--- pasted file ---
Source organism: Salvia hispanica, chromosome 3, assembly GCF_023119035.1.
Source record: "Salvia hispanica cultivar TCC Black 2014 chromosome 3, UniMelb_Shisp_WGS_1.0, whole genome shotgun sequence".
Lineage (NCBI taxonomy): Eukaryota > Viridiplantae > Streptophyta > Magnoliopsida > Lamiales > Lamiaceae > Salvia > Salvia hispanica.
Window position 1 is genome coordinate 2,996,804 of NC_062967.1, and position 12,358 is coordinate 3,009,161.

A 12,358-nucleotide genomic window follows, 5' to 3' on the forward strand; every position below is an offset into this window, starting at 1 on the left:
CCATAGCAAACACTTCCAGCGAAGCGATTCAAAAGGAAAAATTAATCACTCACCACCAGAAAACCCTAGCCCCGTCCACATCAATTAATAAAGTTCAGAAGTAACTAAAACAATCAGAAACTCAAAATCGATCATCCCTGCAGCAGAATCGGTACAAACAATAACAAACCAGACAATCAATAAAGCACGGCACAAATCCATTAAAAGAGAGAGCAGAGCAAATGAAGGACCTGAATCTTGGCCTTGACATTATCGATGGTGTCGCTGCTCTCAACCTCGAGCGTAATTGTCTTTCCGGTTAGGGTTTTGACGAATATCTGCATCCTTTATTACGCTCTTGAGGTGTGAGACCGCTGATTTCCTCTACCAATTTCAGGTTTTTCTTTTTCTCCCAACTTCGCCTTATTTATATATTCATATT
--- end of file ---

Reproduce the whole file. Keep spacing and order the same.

Source organism: Salvia hispanica, chromosome 3, assembly GCF_023119035.1.
Source record: "Salvia hispanica cultivar TCC Black 2014 chromosome 3, UniMelb_Shisp_WGS_1.0, whole genome shotgun sequence".
Lineage (NCBI taxonomy): Eukaryota > Viridiplantae > Streptophyta > Magnoliopsida > Lamiales > Lamiaceae > Salvia > Salvia hispanica.
Window position 1 is genome coordinate 2,996,804 of NC_062967.1, and position 12,358 is coordinate 3,009,161.

A 12,358-nucleotide genomic window follows, 5' to 3' on the forward strand; every position below is an offset into this window, starting at 1 on the left:
CCATAGCAAACACTTCCAGCGAAGCGATTCAAAAGGAAAAATTAATCACTCACCACCAGAAAACCCTAGCCCCGTCCACATCAATTAATAAAGTTCAGAAGTAACTAAAACAATCAGAAACTCAAAATCGATCATCCCTGCAGCAGAATCGGTACAAACAATAACAAACCAGACAATCAATAAAGCACGGCACAAATCCATTAAAAGAGAGAGCAGAGCAAATGAAGGACCTGAATCTTGGCCTTGACATTATCGATGGTGTCGCTGCTCTCAACCTCGAGCGTAATTGTCTTTCCGGTTAGGGTTTTGACGAATATCTGCATCCTTTATTACGCTCTTGAGGTGTGAGACCGCTGATTTCCTCTACCAATTTCAGGTTTTTCTTTTTCTCCCAACTTCGCCTTATTTATATATTCATATT